Today’s fintech is tackling an ancient challenge: how to move money across the world as fast and cheaply as possible.
Bank-based methods are costly because commissions are charged by intermediary banks. Margins between buying and selling a currency are often between 5% and 10%.
These costs impact Australian businesses – especially exporters with operations and employees overseas. It also impacts Australians who want to transfer money to friends and families overseas.
One company that’s tackled this challenge head on is LSE-listed Wise, formerly TransferWise. Established in London in 2011, the company can execute foreign transfers in more than 50 currencies. According to Anhar Khanbhai, Senior Manager, Public Relations, Wise aims to create a money-transfer service that was instant, convenient and transparent.
‘At Wise, “instant” means the money arrives in less than 20 seconds. “Convenient” means it’s a 100% digital experience. “Transparent” means no hidden fees or exchange rate markups. On average we charge one-eighth the cost of our traditional competitors.’
Wise launched in Australia in 2016. According to Anhar, the market was right for disruption. Australia has a large migrant population with millions of citizens and residents who want to transfer money to family members overseas. However, there was little competition for money-transfer services.
‘Back then, Australia was one of the most expensive countries in the world to send money from,’ she says. ‘It made perfect sense for Wise to launch here.’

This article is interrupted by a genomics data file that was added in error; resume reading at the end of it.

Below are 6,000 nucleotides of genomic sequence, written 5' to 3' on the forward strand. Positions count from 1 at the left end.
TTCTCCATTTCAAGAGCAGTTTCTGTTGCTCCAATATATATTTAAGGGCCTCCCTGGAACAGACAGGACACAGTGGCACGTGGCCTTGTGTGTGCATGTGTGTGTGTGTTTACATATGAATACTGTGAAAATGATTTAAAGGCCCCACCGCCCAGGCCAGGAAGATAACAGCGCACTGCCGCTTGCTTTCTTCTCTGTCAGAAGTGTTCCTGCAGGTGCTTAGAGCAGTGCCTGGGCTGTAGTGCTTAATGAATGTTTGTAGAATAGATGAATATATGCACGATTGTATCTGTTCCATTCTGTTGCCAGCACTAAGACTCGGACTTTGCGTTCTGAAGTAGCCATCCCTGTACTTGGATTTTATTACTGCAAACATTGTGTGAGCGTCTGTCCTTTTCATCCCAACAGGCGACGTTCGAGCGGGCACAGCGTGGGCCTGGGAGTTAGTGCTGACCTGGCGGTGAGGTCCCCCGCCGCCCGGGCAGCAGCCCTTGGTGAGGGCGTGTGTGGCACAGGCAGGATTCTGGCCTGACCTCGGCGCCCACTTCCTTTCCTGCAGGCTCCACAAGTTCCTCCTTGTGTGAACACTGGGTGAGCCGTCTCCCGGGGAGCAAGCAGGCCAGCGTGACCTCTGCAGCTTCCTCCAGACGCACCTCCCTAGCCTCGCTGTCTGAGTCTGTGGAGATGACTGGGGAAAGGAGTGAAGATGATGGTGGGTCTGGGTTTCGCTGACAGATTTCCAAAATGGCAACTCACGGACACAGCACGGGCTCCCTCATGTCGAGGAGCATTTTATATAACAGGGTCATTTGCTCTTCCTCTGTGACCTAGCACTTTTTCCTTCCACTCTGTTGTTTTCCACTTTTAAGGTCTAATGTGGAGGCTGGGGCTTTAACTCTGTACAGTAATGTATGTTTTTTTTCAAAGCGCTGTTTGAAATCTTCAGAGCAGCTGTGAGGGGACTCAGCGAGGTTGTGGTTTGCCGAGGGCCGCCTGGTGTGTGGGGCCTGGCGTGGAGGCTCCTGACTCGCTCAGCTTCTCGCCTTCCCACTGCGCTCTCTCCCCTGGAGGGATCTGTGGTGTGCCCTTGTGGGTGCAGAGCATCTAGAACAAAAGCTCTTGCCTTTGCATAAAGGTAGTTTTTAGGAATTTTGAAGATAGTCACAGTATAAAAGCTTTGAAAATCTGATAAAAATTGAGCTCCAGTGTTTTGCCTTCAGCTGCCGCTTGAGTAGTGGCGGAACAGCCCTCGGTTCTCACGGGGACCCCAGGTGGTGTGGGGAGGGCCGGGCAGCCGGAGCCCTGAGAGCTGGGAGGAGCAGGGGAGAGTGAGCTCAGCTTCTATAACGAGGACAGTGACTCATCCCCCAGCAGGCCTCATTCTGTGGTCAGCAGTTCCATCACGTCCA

Anhar says that despite the challenges, it proved easier to set up operations in Australia as compared to other financial jurisdictions.
‘Australia’s a great place for fintechs to invest,’ she says. ‘The regulators benchmark themselves against financial regulators in other countries. This makes them adaptive. But it also means fintechs that come to Australia meet familiar territory.’
Wise has expanded its product suite since setting up in Australia. In November 2020, APRA issued Wise a Purchased Payment Facility license. This is a limited banking licence that allows Wise to directly connect to Australia's real-time payments systems.
Wise’s initial target market was Australian consumers. Almost immediately, however, businesses began asking to use the same service. Wise began to open up the services to commercial customers.
Anhar says that thousands of Australian businesses are now using the service’s dedicated business features. These include batch payments, integrations with accounting platforms for simpler reconciliation and multi-user access.
Wise’s technology can also be integrated into business backend systems, to run international payroll.
‘Wise is making it cheaper for Australian businesses to trade overseas’, says Anhar. ‘Small exporters benefit particularly. This is one example of how fintech is helping to lower the barriers for Australian companies that are building overseas markets.’
According to Anhar, Wise is helping to shake up financial markets in Australia as well. This is creating more choice for businesses and consumers.
For example, some of Australia’s challenger banks have now connected Wise into their own banking apps.
‘In 2019, we teamed up with Australian challenger digital bank ‘Up’,’ she says. ‘Up integrated Wise’s API into their app. This saved them from having to build up their own international transfer feature from scratch.’
This article was first published on 17 December 2021. It was updated on 30 May 2023 to reflect changes in relation to the Australia-UK Free Trade Agreement (A-UKFTA).